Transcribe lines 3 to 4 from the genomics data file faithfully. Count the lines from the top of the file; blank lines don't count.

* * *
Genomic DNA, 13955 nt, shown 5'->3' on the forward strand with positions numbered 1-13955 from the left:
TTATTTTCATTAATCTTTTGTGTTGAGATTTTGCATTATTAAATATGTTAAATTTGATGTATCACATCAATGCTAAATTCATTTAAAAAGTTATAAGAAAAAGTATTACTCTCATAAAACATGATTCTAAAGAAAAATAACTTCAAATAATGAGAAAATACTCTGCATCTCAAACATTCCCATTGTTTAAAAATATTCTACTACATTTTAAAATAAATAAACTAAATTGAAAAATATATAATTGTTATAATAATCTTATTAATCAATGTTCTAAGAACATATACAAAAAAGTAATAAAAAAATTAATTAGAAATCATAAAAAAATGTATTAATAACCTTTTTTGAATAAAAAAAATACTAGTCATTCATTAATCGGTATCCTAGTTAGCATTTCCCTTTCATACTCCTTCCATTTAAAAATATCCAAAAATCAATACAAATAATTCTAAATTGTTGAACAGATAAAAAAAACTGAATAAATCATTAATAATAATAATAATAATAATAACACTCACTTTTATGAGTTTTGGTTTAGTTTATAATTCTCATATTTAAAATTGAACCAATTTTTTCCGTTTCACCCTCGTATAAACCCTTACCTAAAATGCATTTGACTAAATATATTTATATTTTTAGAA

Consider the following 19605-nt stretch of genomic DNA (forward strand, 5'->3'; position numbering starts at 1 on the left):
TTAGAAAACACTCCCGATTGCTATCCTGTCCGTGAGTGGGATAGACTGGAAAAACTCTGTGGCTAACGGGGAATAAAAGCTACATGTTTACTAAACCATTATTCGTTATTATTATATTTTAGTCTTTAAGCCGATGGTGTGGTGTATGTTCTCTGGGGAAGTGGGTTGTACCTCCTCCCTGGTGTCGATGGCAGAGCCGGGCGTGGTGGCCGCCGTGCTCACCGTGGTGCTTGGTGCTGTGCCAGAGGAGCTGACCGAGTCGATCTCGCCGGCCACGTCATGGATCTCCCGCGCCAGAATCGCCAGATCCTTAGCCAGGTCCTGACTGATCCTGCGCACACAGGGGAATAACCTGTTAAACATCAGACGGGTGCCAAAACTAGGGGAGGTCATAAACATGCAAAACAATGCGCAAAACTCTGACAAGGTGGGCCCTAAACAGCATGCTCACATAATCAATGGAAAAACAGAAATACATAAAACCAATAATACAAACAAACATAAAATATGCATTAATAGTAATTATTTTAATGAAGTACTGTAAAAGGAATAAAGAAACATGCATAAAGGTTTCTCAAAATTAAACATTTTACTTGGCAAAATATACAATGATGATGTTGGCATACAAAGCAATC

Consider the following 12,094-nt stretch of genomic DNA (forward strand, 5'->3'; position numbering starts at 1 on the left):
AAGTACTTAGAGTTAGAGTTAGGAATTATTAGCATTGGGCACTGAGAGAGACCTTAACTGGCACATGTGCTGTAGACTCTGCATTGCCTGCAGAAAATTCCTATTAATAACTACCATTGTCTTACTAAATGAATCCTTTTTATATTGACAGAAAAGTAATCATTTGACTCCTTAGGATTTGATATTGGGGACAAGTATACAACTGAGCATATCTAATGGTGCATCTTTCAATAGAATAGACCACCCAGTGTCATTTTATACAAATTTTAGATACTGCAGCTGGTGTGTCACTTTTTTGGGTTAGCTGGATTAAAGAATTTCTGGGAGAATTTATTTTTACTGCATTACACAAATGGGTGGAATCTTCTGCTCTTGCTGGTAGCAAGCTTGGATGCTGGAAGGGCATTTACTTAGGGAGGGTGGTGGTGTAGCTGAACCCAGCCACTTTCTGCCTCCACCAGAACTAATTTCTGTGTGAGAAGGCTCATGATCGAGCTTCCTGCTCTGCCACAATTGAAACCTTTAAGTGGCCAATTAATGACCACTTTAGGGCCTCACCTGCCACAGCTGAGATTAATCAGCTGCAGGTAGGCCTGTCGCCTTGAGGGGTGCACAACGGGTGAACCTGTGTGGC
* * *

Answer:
Consider the following 19605-nt stretch of genomic DNA (forward strand, 5'->3'; position numbering starts at 1 on the left):
TTAGAAAACACTCCCGATTGCTATCCTGTCCGTGAGTGGGATAGACTGGAAAAACTCTGTGGCTAACGGGGAATAAAAGCTACATGTTTACTAAACCATTATTCGTTATTATTATATTTTAGTCTTTAAGCCGATGGTGTGGTGTATGTTCTCTGGGGAAGTGGGTTGTACCTCCTCCCTGGTGTCGATGGCAGAGCCGGGCGTGGTGGCCGCCGTGCTCACCGTGGTGCTTGGTGCTGTGCCAGAGGAGCTGACCGAGTCGATCTCGCCGGCCACGTCATGGATCTCCCGCGCCAGAATCGCCAGATCCTTAGCCAGGTCCTGACTGATCCTGCGCACACAGGGGAATAACCTGTTAAACATCAGACGGGTGCCAAAACTAGGGGAGGTCATAAACATGCAAAACAATGCGCAAAACTCTGACAAGGTGGGCCCTAAACAGCATGCTCACATAATCAATGGAAAAACAGAAATACATAAAACCAATAATACAAACAAACATAAAATATGCATTAATAGTAATTATTTTAATGAAGTACTGTAAAAGGAATAAAGAAACATGCATAAAGGTTTCTCAAAATTAAACATTTTACTTGGCAAAATATACAATGATGATGTTGGCATACAAAGCAATC